Abstract: Managing Communist Enterprises: Poland, Hungary, & Czechoslovakia, 1945-1970

Philip Scranton


Few business historians have crossed the Iron Curtain to ask: How did executives (known as ‘directors’) manage enterprises within “actually-existing” socialist economies during the postwar ‘golden era’ for capitalism?  What incentive structures did central planning create, with what corresponding sanctions for poor performance? How did managerial tasks, training, and expertise change across the first postwar generation, and with what implications for effective organizational operations? Where might we find exemplars of communist best practice, and of course of catastrophic behavior? 

    Very much as in the West, socialist managers worked to meet goals, solve problems, satisfy bosses, and get goods (and services) out the door. How did they handle this, in shifting environments of resources, politics, and pressures, and in most cases, without any of the market signals capitalist managers rely upon?  And by extension, where might we find resonances with capitalist practices, then and now, in addition to the more-easily exposed contradictions?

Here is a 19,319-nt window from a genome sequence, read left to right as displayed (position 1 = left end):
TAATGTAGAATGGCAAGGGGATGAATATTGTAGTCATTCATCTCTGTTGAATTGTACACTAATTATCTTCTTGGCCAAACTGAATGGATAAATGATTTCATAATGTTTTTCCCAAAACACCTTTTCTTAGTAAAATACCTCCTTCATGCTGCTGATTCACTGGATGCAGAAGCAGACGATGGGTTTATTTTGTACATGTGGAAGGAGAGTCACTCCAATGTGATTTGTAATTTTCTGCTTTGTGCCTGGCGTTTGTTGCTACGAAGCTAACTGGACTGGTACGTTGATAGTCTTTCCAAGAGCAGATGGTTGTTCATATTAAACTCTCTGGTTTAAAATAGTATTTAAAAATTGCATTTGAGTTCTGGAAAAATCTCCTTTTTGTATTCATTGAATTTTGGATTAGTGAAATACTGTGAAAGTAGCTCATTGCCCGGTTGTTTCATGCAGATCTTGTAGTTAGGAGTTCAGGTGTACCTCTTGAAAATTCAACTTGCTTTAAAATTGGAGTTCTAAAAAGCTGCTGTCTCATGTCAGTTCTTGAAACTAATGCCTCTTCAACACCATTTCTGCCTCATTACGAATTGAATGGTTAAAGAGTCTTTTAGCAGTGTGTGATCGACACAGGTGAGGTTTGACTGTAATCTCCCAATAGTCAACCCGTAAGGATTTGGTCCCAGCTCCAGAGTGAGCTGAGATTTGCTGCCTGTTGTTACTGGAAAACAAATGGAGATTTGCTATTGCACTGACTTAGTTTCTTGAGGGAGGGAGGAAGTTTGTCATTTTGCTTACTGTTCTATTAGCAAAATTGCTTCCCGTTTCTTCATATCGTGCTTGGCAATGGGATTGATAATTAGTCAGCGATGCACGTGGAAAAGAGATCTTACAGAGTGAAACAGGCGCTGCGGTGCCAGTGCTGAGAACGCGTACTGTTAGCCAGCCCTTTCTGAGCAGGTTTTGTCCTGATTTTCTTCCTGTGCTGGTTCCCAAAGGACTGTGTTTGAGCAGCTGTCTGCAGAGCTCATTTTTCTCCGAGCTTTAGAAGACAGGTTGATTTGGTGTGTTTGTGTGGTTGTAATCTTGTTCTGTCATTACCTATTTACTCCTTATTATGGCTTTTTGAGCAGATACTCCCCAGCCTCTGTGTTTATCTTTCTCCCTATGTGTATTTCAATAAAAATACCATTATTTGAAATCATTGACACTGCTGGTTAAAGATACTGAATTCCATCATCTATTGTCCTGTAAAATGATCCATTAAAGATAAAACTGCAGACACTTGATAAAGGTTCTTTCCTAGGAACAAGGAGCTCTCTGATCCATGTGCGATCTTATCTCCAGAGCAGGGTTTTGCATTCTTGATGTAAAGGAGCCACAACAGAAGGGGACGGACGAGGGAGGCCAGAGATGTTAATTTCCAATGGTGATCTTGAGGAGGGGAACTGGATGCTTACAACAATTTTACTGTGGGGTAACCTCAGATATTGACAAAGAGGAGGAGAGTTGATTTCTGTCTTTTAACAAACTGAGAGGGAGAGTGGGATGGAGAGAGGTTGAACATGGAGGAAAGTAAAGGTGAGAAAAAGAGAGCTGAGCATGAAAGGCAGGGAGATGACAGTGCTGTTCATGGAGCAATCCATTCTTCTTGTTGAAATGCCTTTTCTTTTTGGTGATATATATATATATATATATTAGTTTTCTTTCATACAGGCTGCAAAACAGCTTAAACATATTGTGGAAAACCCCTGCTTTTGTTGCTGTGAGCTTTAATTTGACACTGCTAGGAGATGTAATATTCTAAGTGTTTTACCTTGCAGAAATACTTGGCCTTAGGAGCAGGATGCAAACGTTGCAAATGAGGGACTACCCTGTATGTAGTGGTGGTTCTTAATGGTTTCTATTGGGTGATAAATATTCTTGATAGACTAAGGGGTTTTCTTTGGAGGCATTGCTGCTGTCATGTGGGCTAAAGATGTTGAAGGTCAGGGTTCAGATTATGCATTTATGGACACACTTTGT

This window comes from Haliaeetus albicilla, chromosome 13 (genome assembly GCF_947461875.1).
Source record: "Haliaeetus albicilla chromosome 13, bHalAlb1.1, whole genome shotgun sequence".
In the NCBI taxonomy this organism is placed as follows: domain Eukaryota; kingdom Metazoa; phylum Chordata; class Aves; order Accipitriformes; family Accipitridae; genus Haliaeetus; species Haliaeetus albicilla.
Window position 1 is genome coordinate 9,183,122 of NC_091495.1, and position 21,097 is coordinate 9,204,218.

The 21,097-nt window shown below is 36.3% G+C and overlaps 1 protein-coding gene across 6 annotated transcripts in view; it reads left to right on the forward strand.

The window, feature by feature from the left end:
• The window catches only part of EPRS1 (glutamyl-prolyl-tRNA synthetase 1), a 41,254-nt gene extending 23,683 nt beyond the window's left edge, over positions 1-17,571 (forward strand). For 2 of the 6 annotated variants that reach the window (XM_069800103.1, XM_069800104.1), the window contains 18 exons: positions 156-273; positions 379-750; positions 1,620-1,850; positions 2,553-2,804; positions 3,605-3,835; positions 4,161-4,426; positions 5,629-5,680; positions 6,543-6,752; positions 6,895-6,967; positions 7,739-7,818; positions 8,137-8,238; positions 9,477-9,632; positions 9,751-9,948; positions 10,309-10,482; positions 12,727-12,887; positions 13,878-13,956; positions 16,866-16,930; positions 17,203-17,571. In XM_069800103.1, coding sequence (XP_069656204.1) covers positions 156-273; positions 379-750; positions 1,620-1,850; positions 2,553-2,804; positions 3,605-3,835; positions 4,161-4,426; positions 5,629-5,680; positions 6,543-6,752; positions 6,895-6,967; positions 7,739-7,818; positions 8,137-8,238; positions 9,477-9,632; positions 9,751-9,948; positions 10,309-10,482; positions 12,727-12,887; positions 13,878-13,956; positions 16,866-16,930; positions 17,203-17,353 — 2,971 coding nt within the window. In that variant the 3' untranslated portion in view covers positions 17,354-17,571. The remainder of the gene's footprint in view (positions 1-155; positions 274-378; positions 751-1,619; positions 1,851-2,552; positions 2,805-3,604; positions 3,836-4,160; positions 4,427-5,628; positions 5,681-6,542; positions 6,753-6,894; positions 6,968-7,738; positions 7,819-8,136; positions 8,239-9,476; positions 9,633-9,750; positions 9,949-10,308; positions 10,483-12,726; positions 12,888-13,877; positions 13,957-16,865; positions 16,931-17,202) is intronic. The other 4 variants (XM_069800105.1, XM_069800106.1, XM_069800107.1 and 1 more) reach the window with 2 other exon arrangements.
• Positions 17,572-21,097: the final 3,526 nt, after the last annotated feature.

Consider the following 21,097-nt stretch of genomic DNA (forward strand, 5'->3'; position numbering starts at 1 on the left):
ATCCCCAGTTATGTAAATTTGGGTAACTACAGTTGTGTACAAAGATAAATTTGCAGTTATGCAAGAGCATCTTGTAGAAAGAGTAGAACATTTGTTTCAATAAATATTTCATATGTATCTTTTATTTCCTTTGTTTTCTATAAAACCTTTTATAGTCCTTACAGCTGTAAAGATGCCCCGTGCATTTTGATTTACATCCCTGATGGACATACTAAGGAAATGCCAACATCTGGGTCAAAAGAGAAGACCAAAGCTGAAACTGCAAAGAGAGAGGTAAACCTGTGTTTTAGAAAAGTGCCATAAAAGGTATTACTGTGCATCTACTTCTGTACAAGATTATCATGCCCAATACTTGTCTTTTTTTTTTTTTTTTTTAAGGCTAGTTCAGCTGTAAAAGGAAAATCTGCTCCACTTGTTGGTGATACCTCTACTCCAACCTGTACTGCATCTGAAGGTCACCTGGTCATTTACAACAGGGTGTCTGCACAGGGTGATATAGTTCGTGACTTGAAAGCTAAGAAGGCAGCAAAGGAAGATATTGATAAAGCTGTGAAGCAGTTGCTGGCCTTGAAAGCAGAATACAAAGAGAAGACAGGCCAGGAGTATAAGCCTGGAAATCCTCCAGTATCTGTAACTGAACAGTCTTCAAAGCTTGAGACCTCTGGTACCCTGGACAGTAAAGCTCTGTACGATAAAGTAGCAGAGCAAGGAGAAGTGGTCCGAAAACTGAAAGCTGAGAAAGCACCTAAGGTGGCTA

This undertaking is made possible by the digitization of millions of documents translated from all the Soviet Bloc languages for US foreign policy use during the Cold War, along with tens of thousands of reports and interviews for the three nations gathered by Radio Free Europe (another arm of US foreign policy). Opening a discussion about “managing socialism” is surely timely, as our concerns about “managing capitalism” mount.